17 PPH – Tx (Surgical) If haemorrhage secondary to atony, vascular ligation often necessary Hypogastric artery ligation fallen out of favour b/c of prolonged OR time, technical difficulties & inconsistent clinical response If bilateral uterovarian vessel ligation does not stop bleeding, temporary occlusion of infundibulopelvic ligament (digital pressure or clamps) should be attempted – ligation indicated if this controls bleeding

18 PPH – Tx (Surgical) Instead, stepwise progression of uterine vessel ligation should be performed 1st – ligation of ascending branch of uterine arteries (in ~10-15% of atony, unilateral ligation of uterine artery sufficient to control bleeding; bilat will control an additional 75%) If bleeding persists, should attempt to interrupt blood flow between uterus & infundibulopelvic ligament via ligation of anastomosis of ovarian & uterine artery

19 PPH – Tx (Surgical)

20 PPH – Tx (Radiological)
Advantages – d anaesthetic & surgical risks - identification & selective occlusion of specific vessels - avoid hysterectomy Could also use transient transcatheter uterine artery balloon for management of extreme haemorrhage

21 PPH – Tx (Radiological)
Successfully used in postpartum bleeding from atony, bleeding from pelvic vessel laceration, post c-section haemorrhage & bleeding associated with extrauterine pregnancy Complications - postprocedure fever & pelvic infection (most common) - reflux of embolic material in nontargeted pelvic structures

22 PPH – Pelvic Hematoma Blood loss not always visible
Occasionally, traumatic laceration of blood vessels can lead to pelvic haematoma formation 3 types Vulvar Vaginal Retroperitoneal

23 PPH – Pelvic Hematoma Vulvar
D/t laceration of vessels in superficial fascia of either the ant. or post. pelvic triangle Usual signs : subacute volume loss & vulvar pain Blood loss limited by Colle’s fascia & urogenital diaphragm & anal fascia B/c of fascial boundaries, mass extends to skin & visible haematoma results Tx – volume support & surgical evacuation of blood & clots, pressure bandage, Foley catheter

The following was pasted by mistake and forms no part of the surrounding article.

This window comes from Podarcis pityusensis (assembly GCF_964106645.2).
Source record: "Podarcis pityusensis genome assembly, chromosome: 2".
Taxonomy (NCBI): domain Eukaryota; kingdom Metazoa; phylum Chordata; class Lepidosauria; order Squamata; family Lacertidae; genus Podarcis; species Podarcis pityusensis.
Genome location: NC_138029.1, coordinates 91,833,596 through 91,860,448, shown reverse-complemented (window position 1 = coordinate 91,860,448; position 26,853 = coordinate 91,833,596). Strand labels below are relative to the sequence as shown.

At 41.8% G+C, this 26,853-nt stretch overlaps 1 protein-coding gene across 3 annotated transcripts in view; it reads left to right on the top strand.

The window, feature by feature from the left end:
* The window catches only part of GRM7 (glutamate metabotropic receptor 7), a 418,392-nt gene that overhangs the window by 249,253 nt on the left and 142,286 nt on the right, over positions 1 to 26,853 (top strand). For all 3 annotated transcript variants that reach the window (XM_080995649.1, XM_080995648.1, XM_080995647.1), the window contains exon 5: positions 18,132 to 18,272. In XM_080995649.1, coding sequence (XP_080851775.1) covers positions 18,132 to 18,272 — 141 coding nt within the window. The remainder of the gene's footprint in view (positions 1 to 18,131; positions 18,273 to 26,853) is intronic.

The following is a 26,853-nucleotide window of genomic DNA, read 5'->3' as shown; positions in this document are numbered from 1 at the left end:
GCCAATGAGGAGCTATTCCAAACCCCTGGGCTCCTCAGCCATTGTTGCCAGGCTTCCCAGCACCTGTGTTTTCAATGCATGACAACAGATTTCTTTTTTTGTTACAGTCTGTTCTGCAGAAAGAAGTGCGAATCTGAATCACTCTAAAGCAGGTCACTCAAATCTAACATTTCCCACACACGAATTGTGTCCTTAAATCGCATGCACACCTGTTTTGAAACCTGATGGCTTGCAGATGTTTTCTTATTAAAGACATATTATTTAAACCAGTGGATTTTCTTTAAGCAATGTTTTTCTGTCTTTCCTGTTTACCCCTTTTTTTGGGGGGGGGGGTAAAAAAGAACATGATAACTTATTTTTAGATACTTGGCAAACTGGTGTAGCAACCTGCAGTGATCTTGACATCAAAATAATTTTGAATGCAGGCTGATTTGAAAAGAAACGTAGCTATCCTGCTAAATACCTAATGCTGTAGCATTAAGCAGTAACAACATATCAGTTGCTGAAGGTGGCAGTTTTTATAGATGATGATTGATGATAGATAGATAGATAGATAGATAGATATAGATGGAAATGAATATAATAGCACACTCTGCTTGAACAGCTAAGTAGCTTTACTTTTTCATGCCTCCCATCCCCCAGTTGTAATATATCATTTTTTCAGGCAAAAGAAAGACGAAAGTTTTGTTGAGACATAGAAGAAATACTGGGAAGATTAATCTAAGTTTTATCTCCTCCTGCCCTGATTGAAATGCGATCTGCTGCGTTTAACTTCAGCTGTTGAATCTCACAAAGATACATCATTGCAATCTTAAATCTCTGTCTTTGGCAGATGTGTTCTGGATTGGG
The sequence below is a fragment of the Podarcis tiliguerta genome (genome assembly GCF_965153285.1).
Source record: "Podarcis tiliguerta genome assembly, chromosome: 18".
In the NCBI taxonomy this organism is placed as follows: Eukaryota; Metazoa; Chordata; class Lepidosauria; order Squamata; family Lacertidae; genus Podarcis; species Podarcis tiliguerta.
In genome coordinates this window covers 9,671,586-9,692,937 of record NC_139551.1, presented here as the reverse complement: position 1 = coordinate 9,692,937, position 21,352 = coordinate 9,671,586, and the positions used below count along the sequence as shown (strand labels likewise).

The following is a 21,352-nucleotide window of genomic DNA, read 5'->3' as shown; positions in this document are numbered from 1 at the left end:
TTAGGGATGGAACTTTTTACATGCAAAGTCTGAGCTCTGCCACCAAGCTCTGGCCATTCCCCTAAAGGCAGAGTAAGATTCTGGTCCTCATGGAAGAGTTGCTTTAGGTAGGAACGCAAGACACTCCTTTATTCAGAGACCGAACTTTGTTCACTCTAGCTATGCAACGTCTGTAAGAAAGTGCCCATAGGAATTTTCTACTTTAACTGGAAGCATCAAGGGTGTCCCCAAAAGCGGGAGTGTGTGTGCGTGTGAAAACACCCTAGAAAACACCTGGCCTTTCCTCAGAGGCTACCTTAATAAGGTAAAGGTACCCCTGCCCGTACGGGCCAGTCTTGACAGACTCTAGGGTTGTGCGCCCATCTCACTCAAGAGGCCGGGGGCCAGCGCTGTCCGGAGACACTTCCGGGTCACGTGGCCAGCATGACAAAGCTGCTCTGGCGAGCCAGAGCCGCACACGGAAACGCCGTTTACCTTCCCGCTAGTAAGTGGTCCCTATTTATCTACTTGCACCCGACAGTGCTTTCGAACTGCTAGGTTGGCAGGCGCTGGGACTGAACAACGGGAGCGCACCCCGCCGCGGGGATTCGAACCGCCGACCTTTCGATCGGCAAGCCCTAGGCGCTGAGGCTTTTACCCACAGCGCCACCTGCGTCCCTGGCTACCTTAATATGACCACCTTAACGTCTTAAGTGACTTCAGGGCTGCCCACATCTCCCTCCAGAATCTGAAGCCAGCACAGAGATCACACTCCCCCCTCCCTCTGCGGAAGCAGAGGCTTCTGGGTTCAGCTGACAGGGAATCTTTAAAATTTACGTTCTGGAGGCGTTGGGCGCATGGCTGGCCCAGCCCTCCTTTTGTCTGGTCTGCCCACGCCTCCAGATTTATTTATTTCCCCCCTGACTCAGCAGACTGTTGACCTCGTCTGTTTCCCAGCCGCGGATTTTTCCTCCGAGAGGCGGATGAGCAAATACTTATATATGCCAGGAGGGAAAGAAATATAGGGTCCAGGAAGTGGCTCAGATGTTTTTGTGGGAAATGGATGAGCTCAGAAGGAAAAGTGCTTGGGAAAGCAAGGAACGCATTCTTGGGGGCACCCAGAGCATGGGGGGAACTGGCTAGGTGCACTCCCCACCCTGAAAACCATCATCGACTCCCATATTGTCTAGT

24 PPH – Pelvic Hematoma

25 PPH – Pelvic Hematoma Vaginal
Frequently associated with forceps delivery; may be spontaneous Less common than vulvar Blood accumulates in plane above level of pelvic diaphragm Unusual for large amounts of blood to collect Frequent complaint – severe rectal pressure Exam – large mass protruding into vagina Tx – incision of vagina & evacuation (even if delayed Dx)

26 PPH – Pelvic Hematoma

27 PPH – Pelvic Hematoma Retroperitoneal Least common
Most dangerous to mother May not be impressive until sudden onset of hypotension/shock D/t laceration of one of vessels originating from hypogastric artery Tx : surgical exploration & ligation of hypogastric vessels unilaterally or bilaterally if needed

28 PPH – Uterine Inversion
Characterized by partial delivery of the placenta, followed by rapid onset of shock ( usually before sig. blood loss) in the mother in the 3rd stage of labour Can be mistaken for partially separated placenta or aborted myoma Uncommon but life-threatening event Incidence : 1/2000 deliveries

29 PPH – Uterine Inversion
Incomplete – if corpus does not pass through cervix Complete – if corpus passes through the cervix Prolapsed – if corpus extends through vaginal introitus Usually occurs in association with a fundally inserted placenta

30 PPH – Uterine Inversion
Tx : fluid therapy & restoration of uterus to N position immediately upon recognition of inversion, without removing the placenta If initial efforts fail, use of either -mimetic agents or magnesium sulfate should be tried (esp. if severe maternal hypotension) Occasionally, impossible to reposition uterus vaginally & laparotomy necessary Once inversion corrected, oxytocic or prostaglandin agents should be given

31 The End